Refinance your personal loan

Refinancing a loan is when you take out a new loan with cheaper interest or a shorter repayment period to pay off a single existing loan debt.

Loan refinancing is particularly useful if your existing loan charges high interest or other fees that make your repayments expensive.

Be aware that you may pay extra fees for ending your existing agreement early.

Consider a debt consolidation loan

A debt consolidation loan lets you borrow money to make repaying what you owe across a number of existing loans more manageable.

The provider will agree on the amount to lend you and over what time period. You’ll then have to repay them the money plus interest. Ideally, the interest rate on the debt consolidation loan will be lower than what you’re already paying on your existing loans.

Debt consolidation loans usually charge a fee, which is a percentage of the total amount you need to borrow.

However, it is important to remember, with a debt consolidation loan you may end up extending the term of your debt and therefore the total amount you need to repay.

Speak to your lenders

Speaking to your lenders can help you get out of debt, as they may offer support.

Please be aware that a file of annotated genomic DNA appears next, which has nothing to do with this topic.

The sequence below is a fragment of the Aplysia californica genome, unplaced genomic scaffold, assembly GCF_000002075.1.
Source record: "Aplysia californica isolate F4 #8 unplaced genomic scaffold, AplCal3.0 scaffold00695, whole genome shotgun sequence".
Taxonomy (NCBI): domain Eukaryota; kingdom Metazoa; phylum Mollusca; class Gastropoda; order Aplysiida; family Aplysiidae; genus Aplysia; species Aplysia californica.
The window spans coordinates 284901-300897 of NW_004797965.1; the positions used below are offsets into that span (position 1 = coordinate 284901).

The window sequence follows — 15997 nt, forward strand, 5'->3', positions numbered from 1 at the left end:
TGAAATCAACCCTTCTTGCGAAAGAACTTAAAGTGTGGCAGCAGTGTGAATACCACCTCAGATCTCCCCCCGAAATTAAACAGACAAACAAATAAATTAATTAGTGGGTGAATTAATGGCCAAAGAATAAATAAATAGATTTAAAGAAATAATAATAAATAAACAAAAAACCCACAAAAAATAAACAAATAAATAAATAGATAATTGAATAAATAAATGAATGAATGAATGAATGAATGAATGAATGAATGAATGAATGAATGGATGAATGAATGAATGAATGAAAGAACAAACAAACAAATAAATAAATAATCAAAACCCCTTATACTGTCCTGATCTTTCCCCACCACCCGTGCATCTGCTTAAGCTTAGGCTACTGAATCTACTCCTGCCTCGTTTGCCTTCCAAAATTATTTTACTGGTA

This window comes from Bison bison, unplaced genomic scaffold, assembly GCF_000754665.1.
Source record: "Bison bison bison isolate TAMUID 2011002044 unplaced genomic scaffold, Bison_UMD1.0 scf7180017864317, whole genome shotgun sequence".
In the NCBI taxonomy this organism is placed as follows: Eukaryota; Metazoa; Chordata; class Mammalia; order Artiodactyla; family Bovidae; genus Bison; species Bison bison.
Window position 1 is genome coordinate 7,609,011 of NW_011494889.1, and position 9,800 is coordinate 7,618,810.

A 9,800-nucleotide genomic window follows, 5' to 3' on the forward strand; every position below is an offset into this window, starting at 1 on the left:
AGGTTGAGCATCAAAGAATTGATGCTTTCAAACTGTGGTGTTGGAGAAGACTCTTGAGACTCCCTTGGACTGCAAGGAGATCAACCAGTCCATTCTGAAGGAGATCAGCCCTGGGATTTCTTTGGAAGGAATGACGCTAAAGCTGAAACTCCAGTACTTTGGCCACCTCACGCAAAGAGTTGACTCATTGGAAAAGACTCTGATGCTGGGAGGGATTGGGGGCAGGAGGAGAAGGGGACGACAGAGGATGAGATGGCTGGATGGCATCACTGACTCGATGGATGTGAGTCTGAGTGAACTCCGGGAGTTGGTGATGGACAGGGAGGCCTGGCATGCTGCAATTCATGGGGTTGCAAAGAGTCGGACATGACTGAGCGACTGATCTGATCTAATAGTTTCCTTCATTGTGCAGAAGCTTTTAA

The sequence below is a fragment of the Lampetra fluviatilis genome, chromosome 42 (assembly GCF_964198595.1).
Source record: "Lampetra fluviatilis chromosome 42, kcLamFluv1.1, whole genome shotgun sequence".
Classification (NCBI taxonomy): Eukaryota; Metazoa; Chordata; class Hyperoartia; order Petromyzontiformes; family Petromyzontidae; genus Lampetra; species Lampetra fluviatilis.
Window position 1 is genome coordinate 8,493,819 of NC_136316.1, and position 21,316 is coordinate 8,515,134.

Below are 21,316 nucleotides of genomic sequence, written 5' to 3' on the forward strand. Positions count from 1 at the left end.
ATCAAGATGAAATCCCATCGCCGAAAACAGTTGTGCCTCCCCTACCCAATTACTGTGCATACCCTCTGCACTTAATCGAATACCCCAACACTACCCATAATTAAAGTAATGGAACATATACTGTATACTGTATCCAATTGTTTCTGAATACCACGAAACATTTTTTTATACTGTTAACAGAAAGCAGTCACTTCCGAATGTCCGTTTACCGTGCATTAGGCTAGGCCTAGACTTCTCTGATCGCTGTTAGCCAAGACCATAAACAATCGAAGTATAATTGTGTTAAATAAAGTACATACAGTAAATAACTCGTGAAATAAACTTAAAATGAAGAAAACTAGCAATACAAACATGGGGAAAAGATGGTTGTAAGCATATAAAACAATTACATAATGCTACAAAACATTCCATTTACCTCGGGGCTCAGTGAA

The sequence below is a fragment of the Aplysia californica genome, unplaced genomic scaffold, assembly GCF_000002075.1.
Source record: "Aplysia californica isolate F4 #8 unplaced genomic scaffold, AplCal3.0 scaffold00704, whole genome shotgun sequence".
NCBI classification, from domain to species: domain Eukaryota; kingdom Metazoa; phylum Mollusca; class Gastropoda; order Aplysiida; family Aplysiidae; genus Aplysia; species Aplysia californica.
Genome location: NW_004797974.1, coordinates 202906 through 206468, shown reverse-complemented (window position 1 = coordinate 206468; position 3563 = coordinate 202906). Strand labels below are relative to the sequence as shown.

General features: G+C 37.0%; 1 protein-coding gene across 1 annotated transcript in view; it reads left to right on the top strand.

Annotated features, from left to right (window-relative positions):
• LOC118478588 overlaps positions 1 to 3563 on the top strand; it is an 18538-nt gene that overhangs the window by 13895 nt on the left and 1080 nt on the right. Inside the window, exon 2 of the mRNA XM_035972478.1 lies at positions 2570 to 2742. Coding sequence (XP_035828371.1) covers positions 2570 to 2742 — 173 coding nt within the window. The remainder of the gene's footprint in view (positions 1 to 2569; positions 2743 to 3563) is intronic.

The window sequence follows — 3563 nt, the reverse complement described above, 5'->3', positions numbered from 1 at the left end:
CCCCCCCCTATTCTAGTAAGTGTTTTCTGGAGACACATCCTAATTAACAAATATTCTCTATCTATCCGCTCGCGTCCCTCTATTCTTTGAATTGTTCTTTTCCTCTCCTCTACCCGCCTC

Some lenders may agree to lower your monthly repayments if you can prove that you’re paying as much as you can afford to. These agreements are arranged directly with the lender or through a debt management plan.

You might also be able to negotiate a partial settlement with your lender. This is when you pay a percentage of the total amount of debt you owe because it’s unlikely that you’ll be able to repay the full amount.

Get free expert debt advice

If you find your debt is unmanageable, don’t struggle alone. Instead, contact a free, independent debt advice service as soon as possible for help. A debt adviser will be able to talk through your financial circumstances and help find the best way to deal with your debt.

They can also help you apply for temporary protection from your creditors through the ‘Breathing Space’ scheme if you live in England and Wales. Scotland offers similar protection through a programme called the Debt Arrangement Scheme. Northern Ireland currently doesn’t offer an equivalent scheme.

Dealing with debt can be a stressful experience and it’s equally important to take care of your mental health during this time. Charities, such as Mind and Mental Health UK, offer resources to help ensure you’re supported and look after your wellbeing.

» MORE: How can mental health affect your finances?

What to do if you can’t pay off your debt

You may need to apply for a Debt Relief Order or declare bankruptcy if you can’t afford to pay off your debt.

But remember that you don’t have to manage debt on your own. If you’re facing serious difficulty, contact a debt charity as soon as possible to help you find the best way forward.

About the authors:

Ruth is a freelance journalist with 15 years of experience writing for national newspapers, magazines and websites. Specialising in savings, investments, pensions and property. Read more

Brean is a personal finance writer at NerdWallet. She covers a range of financial topics and has written for consumer titles including Which?, Moneywise and The Motley Fool. Read more